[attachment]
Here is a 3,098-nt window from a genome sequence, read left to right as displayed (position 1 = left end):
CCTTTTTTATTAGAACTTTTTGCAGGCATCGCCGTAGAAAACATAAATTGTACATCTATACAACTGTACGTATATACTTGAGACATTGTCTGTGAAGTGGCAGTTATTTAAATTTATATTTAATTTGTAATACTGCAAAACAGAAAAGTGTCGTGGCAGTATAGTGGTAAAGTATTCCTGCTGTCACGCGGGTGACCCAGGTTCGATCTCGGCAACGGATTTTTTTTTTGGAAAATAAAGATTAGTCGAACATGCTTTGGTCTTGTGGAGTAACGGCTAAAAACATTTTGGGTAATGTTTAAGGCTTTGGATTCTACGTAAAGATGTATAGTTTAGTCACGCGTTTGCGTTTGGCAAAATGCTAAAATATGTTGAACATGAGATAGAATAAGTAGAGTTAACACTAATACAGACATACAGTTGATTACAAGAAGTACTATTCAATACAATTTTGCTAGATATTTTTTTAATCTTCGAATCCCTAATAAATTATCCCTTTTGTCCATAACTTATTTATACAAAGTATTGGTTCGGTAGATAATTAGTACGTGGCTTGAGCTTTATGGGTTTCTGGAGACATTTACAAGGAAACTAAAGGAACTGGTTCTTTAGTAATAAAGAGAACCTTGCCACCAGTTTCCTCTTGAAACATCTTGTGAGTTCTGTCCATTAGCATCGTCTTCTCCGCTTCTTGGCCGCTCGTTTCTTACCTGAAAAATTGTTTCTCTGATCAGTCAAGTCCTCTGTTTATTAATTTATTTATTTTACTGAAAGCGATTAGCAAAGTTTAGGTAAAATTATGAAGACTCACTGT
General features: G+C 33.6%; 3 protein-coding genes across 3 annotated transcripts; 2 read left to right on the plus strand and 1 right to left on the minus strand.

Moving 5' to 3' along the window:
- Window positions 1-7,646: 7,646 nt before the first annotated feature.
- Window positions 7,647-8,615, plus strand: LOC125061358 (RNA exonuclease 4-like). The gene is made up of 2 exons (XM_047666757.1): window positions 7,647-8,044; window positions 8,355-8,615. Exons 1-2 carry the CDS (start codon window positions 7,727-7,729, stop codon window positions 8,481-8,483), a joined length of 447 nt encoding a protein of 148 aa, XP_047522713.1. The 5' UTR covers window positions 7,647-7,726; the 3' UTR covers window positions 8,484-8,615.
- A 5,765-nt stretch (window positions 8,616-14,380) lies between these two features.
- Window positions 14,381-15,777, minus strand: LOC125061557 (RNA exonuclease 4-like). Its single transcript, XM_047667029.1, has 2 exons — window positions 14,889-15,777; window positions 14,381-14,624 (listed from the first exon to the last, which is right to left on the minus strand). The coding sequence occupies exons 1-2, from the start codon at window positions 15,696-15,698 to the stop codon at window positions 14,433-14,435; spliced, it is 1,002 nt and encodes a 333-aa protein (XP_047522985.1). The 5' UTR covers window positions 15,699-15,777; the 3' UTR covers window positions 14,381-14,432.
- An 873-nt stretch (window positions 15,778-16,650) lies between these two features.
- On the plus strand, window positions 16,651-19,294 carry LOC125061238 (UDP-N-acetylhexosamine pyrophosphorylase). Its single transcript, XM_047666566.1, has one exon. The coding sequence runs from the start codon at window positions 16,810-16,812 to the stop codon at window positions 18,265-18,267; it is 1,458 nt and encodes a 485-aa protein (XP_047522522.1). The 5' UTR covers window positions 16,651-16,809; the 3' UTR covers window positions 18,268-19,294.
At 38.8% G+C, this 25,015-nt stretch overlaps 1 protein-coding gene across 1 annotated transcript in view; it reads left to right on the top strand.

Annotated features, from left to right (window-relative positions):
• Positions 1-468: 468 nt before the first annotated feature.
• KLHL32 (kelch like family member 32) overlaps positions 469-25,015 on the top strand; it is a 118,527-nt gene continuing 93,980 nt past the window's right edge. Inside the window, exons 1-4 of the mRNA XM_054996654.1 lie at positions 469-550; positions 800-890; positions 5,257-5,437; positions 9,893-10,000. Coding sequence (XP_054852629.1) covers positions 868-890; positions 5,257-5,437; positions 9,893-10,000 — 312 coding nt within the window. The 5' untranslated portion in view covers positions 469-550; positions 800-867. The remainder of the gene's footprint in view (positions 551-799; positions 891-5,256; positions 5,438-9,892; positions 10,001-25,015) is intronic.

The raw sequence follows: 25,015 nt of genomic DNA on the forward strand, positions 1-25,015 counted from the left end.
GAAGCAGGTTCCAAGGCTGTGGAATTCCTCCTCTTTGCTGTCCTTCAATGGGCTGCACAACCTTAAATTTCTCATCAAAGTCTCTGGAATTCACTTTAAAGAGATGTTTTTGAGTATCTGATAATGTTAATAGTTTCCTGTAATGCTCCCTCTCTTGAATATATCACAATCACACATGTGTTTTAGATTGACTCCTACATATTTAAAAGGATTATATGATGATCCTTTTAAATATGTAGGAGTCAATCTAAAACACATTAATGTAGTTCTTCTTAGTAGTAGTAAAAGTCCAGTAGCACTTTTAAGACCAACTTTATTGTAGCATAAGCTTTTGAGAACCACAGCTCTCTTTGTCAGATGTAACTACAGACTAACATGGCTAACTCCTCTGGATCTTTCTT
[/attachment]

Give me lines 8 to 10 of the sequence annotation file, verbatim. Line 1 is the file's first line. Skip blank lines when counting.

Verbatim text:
- Window positions 14,381-15,777, minus strand: LOC125061557 (RNA exonuclease 4-like). Its single transcript, XM_047667029.1, has 2 exons — window positions 14,889-15,777; window positions 14,381-14,624 (listed from the first exon to the last, which is right to left on the minus strand). The coding sequence occupies exons 1-2, from the start codon at window positions 15,696-15,698 to the stop codon at window positions 14,433-14,435; spliced, it is 1,002 nt and encodes a 333-aa protein (XP_047522985.1). The 5' UTR covers window positions 15,699-15,777; the 3' UTR covers window positions 14,381-14,432.
- An 873-nt stretch (window positions 15,778-16,650) lies between these two features.
- On the plus strand, window positions 16,651-19,294 carry LOC125061238 (UDP-N-acetylhexosamine pyrophosphorylase). Its single transcript, XM_047666566.1, has one exon. The coding sequence runs from the start codon at window positions 16,810-16,812 to the stop codon at window positions 18,265-18,267; it is 1,458 nt and encodes a 485-aa protein (XP_047522522.1). The 5' UTR covers window positions 16,651-16,809; the 3' UTR covers window positions 18,268-19,294.